On the flight home, I was intrigued to note that the young teenage lady sitting across from me was almost certainly transgender. I’m not positive, and I wasn’t about to ask, but I’m pretty sure. She was sitting next to what I assume were her older brother and father, and I couldn’t help notice that she was carefully watching me as I was going through all of the records that I had collected and reading their covers and inserts. About the tenth time I saw her staring with great interest at a record in my hand, I decided to speak to her.


“Have you ever seen a record before?” I asked her with a smile. She didn’t say anything, just shook her head “no”, and so I handed her the one that I’d been looking at. It was a Doris Day album that despite being well over 50 years old looked like brand new. She took it a bit hesitantly and then inspected it with curiosity.
“Yeah, that’s from a bit before your time huh?” I asked with a giggle.
“So, this is from the 60’s then?” she asked, at last actually saying something.
“Actually I am pretty sure that one is from the 50’s!” I replied with a laugh as I accepted the record back from her. For the record (pun again intended) she was technically correct as it came from 1960. The first record she has ever held and the little shit already knows more about them than I do . . .
 

14 comments:

  1. The traditional shot of Jack Daniels began the first time we met. I asked what you drank, you said JD, so I ordered us two shots. I knew that was the beginning of a beautiful friendship!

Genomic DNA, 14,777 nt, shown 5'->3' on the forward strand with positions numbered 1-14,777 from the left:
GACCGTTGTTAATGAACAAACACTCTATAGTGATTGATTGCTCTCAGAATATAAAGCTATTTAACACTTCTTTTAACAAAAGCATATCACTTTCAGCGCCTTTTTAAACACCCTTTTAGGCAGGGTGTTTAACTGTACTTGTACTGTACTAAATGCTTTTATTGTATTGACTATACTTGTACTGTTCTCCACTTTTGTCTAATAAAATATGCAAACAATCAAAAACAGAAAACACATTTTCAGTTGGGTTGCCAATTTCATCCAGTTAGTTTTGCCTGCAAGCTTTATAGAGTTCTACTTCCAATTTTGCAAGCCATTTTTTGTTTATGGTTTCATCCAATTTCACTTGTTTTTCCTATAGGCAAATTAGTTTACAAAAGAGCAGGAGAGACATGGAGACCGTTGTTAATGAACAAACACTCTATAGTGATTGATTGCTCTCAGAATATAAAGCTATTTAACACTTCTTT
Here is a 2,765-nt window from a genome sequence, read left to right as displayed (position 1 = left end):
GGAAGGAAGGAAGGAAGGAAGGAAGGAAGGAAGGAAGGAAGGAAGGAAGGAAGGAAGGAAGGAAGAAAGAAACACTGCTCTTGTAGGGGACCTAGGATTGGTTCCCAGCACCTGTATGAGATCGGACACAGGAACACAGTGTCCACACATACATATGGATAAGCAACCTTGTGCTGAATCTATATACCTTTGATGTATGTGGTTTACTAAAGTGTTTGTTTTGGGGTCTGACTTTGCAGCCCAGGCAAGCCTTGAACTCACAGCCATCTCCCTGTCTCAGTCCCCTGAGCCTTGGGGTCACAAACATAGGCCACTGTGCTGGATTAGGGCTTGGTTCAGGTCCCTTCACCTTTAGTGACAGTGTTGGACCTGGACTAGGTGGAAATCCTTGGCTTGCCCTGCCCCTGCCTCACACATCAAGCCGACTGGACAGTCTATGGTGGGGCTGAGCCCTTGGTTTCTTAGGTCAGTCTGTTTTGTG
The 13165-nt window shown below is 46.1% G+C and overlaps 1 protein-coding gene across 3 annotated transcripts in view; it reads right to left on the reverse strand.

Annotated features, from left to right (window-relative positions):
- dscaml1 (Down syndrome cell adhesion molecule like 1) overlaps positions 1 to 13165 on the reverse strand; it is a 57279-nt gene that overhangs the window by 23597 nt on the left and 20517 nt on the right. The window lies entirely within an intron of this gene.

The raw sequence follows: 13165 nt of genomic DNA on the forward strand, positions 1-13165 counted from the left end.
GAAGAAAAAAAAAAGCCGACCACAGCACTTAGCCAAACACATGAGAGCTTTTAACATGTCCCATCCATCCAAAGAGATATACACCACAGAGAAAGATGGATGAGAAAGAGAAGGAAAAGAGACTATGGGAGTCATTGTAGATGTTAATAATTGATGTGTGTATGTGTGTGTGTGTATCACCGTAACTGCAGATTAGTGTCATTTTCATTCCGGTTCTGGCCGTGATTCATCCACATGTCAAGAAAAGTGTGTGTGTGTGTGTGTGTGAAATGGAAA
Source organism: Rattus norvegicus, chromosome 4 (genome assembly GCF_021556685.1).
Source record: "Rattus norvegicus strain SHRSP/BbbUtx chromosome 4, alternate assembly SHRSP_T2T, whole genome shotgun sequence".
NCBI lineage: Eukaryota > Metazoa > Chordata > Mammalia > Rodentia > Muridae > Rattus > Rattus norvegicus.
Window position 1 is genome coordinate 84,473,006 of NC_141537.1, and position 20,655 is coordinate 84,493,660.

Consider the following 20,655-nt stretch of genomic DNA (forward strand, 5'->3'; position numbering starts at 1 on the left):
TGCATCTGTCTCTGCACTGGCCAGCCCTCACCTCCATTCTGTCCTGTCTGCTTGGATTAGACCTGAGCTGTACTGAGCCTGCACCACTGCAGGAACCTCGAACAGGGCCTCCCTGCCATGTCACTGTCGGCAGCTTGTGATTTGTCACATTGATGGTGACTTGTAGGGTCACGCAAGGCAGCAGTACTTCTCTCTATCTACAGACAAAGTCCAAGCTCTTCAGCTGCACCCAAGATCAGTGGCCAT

I was thinking about that as we ate that night. We were sitting maybe 200 yards from where we first met (in the restaurant across the drive.) That night, I was drab and you were gorgeous. The other night, you were drab and I was in a dress. (We met in late February 2009, btw.)

    It made me think about how things change over time. My life has completely changed since that night at Fox & Hound. Yet, you are still there- a constant in my life. :)

    Love you!

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  2. Kimberly

    Wonder if you have come across Shirley Bassey in your musical explorations?

    https://www.youtube.com/watch?v=fx227986hc8

    “I am what I am”

    Love

    Melissa

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    1. Sure! I've got a couple of hers:
      "Shirley Bassey's Greatest Hits"
      and one song on this album:
      "Music To Read James Bond By"
      I'll bet you can guess which song she sang on the Bond record. LOL

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  3. I believe that Charity (or as you call them Thrift) Shops started here in the UK in Wolverhampton in the 19th Century. They have certainly come on since that first shop selling stuff made by local blind people.

    I buy most of my clothes and books in Charity Shops, but have always been a bit nervous of second hand records on my precious turntable. Maybe I should be a bit less precious and try out a few. Our musical tastes are very different but there are some classic recordings of great music that have not made it to CD.